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Could this tiny object reveal a undiscovered ancient civilization?

By Catholic Online (NEWS CONSORTIUM)
8/25/2014 (2 years ago)
Catholic Online (www.catholic.org)

Copper awl suggests metal was used earlier than thought.

A copper awl unearthed in the Middle East suggests that metals were exchanged across hundreds of miles in the region more than 6,000 years ago, centuries earlier than previously thought.

This copper awl, discovered in Israel near the Jordan River suggests that metal use occurred earlier than previously thought.

This copper awl, discovered in Israel near the Jordan River suggests that metal use occurred earlier than previously thought.

Highlights

By Catholic Online (NEWS CONSORTIUM)
Catholic Online (www.catholic.org)
8/25/2014 (2 years ago)

Published in Middle East

Keywords: Middle East, History, International


LOS ANGELES, CA (Catholic Online) - This artifact was unearthed in Tel Tsaf, an archaeological site in Israel located near the Jordan River. The area was a village from about 5100 B.C. to 4600 B.C. and was first discovered back in 1950, with digs occurring from the 1970s through the present day.

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The ancient village possessed large buildings made of mud bricks and a great number of silos that could each store between 15 and 30 tons of wheat and barley, an unprecedented scale for the ancient Near East. The village had many roasting ovens, all filled with burnt animal bones, which suggests that large events were held there.

Pictures from the ancient village of Tel Tsaf in Israel near the Jordan river.

Pictures from the ancient village of Tel Tsaf in Israel near the Jordan river.


More excitingly, scientists have unearthed items made from obsidian, a volcanic glass with origins in Anatolia or Armenia, as well as shells from the Nile River and pottery from either Syria or Mesopotamia. These findings suggest that Tel Tsaf was a community for international commerce that possessed great wealth.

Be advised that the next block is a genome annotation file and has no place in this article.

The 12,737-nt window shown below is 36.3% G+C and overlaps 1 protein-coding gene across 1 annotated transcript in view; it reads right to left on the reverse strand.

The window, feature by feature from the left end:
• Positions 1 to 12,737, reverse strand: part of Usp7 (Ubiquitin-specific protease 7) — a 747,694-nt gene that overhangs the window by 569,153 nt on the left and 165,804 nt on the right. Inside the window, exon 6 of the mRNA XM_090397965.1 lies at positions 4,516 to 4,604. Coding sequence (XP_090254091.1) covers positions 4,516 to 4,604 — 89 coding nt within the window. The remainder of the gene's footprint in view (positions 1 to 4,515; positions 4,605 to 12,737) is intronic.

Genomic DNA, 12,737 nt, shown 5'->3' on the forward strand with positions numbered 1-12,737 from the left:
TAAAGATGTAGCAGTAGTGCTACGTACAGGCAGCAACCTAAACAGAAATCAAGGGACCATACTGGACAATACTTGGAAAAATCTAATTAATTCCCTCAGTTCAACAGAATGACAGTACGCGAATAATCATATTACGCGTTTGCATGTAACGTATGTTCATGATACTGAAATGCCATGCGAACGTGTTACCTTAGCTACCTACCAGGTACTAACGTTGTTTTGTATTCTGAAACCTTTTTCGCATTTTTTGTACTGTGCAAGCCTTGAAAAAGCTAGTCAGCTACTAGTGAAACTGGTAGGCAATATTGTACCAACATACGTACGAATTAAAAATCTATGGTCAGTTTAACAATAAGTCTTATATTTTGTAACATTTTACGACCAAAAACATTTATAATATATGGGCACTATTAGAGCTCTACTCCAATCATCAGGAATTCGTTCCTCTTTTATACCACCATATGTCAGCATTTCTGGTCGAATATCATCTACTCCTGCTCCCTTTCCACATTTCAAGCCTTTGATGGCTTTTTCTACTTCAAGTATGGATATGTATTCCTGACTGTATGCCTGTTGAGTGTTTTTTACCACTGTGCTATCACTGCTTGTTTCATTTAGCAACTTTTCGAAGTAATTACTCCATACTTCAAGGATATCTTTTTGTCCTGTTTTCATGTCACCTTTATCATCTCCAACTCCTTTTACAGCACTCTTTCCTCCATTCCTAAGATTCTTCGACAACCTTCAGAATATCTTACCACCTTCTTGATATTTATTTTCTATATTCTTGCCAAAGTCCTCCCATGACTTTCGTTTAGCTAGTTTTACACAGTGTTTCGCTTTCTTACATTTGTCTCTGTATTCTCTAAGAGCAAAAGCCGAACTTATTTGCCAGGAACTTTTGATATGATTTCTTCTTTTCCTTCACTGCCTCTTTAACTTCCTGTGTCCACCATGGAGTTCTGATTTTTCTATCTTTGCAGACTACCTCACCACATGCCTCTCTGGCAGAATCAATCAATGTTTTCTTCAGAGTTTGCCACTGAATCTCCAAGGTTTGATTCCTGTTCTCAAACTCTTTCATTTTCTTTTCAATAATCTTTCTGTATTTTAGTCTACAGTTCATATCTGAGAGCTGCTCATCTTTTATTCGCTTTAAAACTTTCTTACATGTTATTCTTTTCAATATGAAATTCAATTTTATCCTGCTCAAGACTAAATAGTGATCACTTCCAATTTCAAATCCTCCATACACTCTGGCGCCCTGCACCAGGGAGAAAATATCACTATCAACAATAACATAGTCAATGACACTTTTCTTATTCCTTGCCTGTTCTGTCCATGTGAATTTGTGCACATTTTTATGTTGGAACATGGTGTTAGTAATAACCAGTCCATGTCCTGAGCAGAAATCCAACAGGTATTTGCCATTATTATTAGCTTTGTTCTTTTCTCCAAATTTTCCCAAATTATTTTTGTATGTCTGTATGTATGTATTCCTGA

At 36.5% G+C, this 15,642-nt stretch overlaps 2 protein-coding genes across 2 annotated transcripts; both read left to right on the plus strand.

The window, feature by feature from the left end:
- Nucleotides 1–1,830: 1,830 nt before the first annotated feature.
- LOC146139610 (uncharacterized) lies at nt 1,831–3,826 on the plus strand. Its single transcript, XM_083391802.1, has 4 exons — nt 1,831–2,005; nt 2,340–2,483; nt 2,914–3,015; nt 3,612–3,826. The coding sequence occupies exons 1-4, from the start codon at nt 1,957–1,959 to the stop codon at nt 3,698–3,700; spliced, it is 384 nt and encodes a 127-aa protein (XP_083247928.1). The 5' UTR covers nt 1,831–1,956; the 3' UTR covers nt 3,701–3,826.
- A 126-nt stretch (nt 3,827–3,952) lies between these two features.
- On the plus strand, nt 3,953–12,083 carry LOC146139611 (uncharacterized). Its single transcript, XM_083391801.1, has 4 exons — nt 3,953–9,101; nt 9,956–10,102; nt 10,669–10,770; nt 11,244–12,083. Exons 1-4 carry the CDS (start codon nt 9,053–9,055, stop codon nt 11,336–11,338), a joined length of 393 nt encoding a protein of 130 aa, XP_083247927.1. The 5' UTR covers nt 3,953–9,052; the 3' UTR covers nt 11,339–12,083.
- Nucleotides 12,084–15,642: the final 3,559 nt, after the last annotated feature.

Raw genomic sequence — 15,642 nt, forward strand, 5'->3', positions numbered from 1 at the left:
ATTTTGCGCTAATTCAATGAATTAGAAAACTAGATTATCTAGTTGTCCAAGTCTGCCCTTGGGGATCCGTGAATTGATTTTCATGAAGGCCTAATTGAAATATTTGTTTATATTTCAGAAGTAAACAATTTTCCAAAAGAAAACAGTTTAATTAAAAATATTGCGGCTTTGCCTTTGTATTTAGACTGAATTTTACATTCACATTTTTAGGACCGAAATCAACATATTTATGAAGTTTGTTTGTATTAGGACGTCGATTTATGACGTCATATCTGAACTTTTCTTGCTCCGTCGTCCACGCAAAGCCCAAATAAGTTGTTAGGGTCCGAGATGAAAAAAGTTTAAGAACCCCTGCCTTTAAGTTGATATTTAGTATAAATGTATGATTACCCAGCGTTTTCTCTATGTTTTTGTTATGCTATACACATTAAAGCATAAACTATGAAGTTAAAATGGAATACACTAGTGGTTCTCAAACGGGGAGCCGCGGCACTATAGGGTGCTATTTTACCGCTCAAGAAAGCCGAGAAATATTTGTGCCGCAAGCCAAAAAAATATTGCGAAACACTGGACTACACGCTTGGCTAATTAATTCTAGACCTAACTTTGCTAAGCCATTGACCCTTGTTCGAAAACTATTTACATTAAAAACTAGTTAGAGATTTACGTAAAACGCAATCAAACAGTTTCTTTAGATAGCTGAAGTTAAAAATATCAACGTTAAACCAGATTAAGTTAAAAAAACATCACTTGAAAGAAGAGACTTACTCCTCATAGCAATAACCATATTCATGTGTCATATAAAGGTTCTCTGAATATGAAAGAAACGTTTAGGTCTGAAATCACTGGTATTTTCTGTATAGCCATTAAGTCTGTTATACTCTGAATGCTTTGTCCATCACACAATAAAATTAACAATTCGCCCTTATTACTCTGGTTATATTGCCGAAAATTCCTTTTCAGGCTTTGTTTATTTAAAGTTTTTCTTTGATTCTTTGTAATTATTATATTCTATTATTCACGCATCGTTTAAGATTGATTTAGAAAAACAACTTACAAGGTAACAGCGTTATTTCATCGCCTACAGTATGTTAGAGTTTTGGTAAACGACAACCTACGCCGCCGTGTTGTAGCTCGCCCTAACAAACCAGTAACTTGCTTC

Pictures from the ancient village of Tel Tsaf in Israel near the Jordan river.

Pictures from the ancient village of Tel Tsaf in Israel near the Jordan river.


Archaeologists discovered the copper awl in the grave of a woman who had been about 40 when she died. She had a belt around her waist made of 1,668 ostrich-egg shell beads. The copper awl was set in a wooden handle, and since it was buried with the women, researchers assume it belonged to her.

Pictures from the ancient village of Tel Tsaf in Israel near the Jordan river.

Pictures from the ancient village of Tel Tsaf in Israel near the Jordan river.


"The appearance of the item in a woman's grave, which represents one of the most elaborate burials we've seen in our region from that era, testifies to both the importance of the awl and the importance of the woman, and it's possible that we are seeing here the first indications of social hierarchy and complexity," said study co-author Danny Rosenberg, an archaeologist at the University of Haifa in Israel.

Before the awl was discovered, the earliest evidence of metal use in that area of the world was found in the southern Levant, and included copper artifacts and gold rings dating from 4500 B.C. to 3800 B.C. but this awl suggests that metal may have been used as early as 5100 B.C.

The grave also shows "the complexity of the people living in Tel Tsaf around 7,000 years before present," Rosenberg told Live Science. "The find suggests that the people of Tel Tsaf were engaged in or at least had acquaintance with advanced technology, metallurgy, hundreds of years before the spread of copper items in the southern Levant."

The use of the awl remains uncertain. "In this area, far more is unknown than is known, and although the discovery of the awl at Tel Tsaf constitutes evidence of a peak of technological development among the peoples of the region and is a discovery of global importance, there's a lot of progress still to be made and many parts of the wider picture are still unknown to us," said Rosenberg.

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